When to Use a Co-Signer on a Mortgage

Qualifying for a mortgage is likely going to be one the biggest financial hurdles in your lifetime.  If you have poor credit or are otherwise unable to meet a lender’s requirements to get a mortgage, then getting someone to co-sign your mortgage could be the way to go.

If your mortgage lender allows non-occupant co-borrowers on loans, applying for a mortgage with a cosigner can help you meet the lender’s basic qualifications.

There are multiple factors to consider when and why you might need a co-signer.  Typically, cosigners are included with a loan application when a person does not have enough qualifying income to be approved for a loan.  This could be as a result of poor credit, lack of credit or long-standing employment history.

What is a co-signer?

A cosigner is someone who doesn’t have an interest in your property, yet they can help you qualify for a loan because their income and assets are taken into consideration when the application goes through underwriting. A cosigner strengthens your home loan application because this person promises to pay the loan if you can’t.  Basically, if you’re not a strong enough applicant on your own and you need someone else who has a better track record to support your application, this is person or persons would be considered a co-signer.

Lender’s look for co-signers who can make up where the primary applicant is lacking; a suitable co-signer has to look good where the main borrower doesn’t.  In other words, if the primary applicant has weak credit, then the co-signers credit has to be strong. If the primary applicant’s soft spot is their debt or income, then the co-signer has to be strong in those areas.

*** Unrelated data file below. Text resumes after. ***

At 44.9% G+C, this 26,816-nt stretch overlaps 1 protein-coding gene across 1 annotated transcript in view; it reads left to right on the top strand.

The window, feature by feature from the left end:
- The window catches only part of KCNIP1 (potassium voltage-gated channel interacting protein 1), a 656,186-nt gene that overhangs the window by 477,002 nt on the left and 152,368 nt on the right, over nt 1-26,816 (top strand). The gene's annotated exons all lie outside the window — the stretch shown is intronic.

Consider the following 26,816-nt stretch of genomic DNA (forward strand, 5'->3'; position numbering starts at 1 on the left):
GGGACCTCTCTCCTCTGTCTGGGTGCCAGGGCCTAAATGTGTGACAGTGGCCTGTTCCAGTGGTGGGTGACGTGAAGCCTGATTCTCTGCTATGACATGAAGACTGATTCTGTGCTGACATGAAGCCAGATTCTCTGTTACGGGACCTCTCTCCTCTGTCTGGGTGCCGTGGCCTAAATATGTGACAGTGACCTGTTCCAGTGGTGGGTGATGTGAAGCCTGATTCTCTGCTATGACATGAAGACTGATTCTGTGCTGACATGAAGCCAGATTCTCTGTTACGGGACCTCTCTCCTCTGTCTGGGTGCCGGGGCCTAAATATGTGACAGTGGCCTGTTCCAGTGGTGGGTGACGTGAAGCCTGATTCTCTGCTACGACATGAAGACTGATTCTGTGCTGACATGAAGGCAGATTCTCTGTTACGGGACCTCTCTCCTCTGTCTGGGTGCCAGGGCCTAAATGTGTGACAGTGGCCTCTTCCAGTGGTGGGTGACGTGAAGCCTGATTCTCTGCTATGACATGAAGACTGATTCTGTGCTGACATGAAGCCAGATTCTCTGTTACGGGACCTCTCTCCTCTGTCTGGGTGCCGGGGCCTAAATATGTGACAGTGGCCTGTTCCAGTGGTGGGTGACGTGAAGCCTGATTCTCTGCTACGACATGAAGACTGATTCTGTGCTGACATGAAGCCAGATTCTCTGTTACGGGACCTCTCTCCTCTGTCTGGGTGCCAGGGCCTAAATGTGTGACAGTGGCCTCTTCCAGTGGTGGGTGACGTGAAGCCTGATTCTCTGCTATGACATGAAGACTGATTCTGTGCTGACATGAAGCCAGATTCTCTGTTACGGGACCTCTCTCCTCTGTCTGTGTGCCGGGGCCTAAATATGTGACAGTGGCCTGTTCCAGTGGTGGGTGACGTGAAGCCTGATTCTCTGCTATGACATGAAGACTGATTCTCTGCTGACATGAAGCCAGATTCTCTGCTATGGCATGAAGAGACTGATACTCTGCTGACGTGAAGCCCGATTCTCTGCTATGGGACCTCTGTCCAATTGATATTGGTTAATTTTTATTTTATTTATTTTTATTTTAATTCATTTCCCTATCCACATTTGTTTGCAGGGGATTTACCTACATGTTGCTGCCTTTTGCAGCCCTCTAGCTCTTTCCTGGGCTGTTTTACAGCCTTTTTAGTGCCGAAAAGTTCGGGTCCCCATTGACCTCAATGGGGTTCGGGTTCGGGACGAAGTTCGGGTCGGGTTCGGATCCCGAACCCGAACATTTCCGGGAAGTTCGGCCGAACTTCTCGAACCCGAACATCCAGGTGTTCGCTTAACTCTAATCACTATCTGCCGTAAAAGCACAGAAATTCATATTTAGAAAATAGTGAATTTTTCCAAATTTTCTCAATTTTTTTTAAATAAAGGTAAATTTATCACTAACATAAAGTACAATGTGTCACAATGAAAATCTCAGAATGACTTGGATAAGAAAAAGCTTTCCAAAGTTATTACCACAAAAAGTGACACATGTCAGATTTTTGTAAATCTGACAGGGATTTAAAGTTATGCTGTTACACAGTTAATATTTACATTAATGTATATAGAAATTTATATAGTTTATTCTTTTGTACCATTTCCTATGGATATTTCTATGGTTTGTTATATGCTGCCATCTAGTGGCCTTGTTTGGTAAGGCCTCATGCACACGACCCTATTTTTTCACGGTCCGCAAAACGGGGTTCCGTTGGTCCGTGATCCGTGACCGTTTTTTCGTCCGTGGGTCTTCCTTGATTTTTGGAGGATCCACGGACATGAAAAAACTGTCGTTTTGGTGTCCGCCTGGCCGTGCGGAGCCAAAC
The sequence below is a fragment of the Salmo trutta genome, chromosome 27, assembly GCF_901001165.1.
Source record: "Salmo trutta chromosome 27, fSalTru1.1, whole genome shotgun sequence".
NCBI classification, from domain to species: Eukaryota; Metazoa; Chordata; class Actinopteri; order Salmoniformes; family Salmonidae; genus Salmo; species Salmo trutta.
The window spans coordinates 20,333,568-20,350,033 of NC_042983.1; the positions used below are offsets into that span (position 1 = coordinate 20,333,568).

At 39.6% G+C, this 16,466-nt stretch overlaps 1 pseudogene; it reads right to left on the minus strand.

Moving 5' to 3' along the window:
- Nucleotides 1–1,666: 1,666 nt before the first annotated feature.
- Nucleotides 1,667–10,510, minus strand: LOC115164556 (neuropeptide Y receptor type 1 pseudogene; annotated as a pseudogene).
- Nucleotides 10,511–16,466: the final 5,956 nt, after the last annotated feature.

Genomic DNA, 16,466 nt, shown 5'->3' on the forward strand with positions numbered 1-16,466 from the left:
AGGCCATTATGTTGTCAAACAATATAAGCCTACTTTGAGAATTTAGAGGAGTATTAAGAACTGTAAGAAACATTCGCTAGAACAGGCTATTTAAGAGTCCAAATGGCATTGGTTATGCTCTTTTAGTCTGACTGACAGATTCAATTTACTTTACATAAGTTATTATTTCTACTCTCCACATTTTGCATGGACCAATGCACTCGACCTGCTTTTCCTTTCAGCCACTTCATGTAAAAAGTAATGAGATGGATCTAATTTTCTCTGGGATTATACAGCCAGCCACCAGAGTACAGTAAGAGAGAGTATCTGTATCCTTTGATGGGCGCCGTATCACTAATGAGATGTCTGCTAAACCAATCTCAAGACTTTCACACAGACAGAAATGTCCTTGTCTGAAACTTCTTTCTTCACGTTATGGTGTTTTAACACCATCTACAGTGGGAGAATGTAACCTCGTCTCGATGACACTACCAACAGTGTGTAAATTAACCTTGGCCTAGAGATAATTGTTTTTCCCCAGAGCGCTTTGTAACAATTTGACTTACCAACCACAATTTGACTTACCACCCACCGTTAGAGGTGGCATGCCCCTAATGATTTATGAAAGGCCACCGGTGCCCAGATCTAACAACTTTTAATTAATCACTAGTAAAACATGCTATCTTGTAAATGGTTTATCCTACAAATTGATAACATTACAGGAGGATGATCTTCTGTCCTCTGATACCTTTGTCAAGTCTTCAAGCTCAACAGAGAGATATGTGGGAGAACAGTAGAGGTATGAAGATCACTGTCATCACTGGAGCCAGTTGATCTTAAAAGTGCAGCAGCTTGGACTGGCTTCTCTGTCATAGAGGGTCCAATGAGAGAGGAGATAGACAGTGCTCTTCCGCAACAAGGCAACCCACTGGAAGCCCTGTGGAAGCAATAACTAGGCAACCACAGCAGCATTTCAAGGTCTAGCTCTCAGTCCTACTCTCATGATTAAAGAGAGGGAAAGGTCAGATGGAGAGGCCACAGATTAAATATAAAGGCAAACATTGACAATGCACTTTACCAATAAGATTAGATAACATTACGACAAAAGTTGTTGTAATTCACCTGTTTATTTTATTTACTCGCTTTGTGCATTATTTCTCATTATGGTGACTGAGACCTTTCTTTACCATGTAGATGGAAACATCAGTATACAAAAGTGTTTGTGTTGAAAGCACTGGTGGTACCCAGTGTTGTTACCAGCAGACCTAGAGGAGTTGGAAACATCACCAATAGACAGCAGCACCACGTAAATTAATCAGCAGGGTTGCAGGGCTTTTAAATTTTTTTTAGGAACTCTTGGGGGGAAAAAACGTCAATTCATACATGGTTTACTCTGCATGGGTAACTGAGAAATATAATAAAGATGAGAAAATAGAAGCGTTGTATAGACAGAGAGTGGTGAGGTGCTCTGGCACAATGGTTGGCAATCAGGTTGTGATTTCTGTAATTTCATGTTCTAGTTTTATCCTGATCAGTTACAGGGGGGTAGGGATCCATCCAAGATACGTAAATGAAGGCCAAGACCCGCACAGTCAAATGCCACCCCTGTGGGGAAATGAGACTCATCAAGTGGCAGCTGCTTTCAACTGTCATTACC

It’s important to know that co-signers can’t guarantee approval.  For instance, a co-signer can’t fix poor credit.  The mortgage underwriter will default to the lower of the two credit scores in a joint mortgage application.  Co-signers can help if an applicant has a new career and does not have sufficient history of earning their income according to underwriting guidelines.  In that instance, they may ask a parent or sibling to cosign.  This way the underwriter can measure the cosigner’s income and existing obligations and use additional cash-flow to help the homebuyer qualify.

A cosigner is also beneficial if you’re self-employed. As a self-employed borrower, you need at least two years of profitable income. But even with this information, it can be harder to qualify for a mortgage. If you write off too many expenses on your tax return, it can appear as if you earn less on paper. Since the bank also uses your cosigner’s income for qualification purposes, the higher income helps you purchase sooner.

Information for the co-signer

As a co-signer, you are basically adding your support to another person’s credit history and income to those initially on the application.

There are a couple of different ways a co-signer can assist.  The first is, the co-signer will be put on the title of the home and lenders will consider them equally responsible for the debt should the mortgage go into default. Another way that co-signing can happen is by way of a guarantor. If a co-signer decides to become a guarantor, then they’re backing the loan and essentially vouching for the person getting the loan that they’re going to be good for it. The guarantor is going to be responsible for the loan should the borrower go into default.

Co-signing isn’t something to be taken lightly, and even if the relationship is that of a parent/child, it may be worth looking into a formal legal agreement between all co-borrowers to clarify that the primary applicants are the ones living in the home and responsible for making the mortgage payments.

If you have questions about qualifying for a mortgage or using a co-signer for your own situation, a loan officer can help you determine that after looking at your financial profile.

 

 

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